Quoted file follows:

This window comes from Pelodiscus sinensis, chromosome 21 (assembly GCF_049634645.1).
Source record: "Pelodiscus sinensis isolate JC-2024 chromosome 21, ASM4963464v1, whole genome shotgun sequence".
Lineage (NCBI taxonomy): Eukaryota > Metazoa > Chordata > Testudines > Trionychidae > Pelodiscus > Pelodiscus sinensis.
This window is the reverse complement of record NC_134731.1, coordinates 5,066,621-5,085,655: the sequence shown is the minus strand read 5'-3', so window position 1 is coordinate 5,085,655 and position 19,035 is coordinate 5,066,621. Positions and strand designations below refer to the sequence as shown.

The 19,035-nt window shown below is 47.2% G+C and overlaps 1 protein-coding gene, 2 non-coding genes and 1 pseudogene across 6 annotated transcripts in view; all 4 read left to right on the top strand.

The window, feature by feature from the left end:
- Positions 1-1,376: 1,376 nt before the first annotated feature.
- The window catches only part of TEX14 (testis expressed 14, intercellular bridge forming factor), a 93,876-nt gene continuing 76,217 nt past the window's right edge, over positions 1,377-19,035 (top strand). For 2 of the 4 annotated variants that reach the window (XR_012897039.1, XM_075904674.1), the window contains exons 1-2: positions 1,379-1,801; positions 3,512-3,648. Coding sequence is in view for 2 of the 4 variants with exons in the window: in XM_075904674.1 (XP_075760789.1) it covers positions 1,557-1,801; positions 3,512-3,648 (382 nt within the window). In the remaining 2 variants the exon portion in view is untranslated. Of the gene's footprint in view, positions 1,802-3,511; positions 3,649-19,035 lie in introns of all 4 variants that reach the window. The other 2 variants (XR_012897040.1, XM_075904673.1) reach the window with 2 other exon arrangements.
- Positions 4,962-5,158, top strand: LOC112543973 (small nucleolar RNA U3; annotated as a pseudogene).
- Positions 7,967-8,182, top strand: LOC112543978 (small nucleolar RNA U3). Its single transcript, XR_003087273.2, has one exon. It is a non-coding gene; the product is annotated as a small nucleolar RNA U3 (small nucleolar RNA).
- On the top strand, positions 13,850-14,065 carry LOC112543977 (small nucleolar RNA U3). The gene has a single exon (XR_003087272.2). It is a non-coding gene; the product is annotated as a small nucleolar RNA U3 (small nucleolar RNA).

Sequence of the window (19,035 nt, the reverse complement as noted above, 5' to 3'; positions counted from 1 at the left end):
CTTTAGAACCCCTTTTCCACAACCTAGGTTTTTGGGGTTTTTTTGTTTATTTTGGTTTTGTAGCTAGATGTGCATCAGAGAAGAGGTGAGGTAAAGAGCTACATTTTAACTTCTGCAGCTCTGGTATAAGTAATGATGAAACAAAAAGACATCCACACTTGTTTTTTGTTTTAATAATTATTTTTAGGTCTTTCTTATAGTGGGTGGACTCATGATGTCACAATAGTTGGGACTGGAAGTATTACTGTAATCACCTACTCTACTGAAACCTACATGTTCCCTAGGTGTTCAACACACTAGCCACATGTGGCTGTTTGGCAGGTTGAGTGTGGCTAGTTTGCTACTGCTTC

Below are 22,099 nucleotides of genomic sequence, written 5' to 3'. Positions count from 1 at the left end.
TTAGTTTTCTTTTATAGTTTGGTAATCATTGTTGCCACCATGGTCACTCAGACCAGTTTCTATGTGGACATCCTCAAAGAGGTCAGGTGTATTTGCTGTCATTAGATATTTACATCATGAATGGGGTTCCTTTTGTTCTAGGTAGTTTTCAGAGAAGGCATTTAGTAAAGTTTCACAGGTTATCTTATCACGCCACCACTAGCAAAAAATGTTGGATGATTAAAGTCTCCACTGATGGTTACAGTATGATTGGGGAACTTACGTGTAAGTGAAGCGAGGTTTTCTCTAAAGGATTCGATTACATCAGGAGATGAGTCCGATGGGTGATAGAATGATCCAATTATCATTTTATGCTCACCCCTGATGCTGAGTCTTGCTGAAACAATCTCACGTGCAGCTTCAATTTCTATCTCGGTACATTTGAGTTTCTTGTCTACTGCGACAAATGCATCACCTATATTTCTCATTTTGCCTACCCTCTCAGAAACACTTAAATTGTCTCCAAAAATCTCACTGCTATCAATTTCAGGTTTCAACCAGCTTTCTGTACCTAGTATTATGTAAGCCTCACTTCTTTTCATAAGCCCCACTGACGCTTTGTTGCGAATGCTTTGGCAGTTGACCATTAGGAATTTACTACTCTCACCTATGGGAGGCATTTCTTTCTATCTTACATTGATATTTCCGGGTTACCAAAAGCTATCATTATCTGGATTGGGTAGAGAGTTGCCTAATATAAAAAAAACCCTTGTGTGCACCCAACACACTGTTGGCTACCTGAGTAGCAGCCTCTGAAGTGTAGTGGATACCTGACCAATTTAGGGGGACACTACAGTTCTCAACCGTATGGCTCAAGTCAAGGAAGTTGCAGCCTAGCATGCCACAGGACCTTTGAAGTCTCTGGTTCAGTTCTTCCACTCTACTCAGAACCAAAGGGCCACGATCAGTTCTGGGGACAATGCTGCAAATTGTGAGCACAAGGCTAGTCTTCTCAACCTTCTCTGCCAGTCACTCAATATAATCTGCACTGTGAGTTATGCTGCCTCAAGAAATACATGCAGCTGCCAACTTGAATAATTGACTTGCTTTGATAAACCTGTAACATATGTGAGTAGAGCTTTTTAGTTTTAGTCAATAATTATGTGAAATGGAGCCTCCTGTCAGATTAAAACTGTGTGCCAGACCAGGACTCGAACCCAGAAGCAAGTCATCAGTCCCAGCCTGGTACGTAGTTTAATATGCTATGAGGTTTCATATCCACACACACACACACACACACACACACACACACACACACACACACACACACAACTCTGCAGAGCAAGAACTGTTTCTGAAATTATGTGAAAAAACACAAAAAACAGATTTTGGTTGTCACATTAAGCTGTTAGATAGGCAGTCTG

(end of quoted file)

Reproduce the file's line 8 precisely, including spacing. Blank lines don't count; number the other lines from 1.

- The window catches only part of TEX14 (testis expressed 14, intercellular bridge forming factor), a 93,876-nt gene continuing 76,217 nt past the window's right edge, over positions 1,377-19,035 (top strand). For 2 of the 4 annotated variants that reach the window (XR_012897039.1, XM_075904674.1), the window contains exons 1-2: positions 1,379-1,801; positions 3,512-3,648. Coding sequence is in view for 2 of the 4 variants with exons in the window: in XM_075904674.1 (XP_075760789.1) it covers positions 1,557-1,801; positions 3,512-3,648 (382 nt within the window). In the remaining 2 variants the exon portion in view is untranslated. Of the gene's footprint in view, positions 1,802-3,511; positions 3,649-19,035 lie in introns of all 4 variants that reach the window. The other 2 variants (XR_012897040.1, XM_075904673.1) reach the window with 2 other exon arrangements.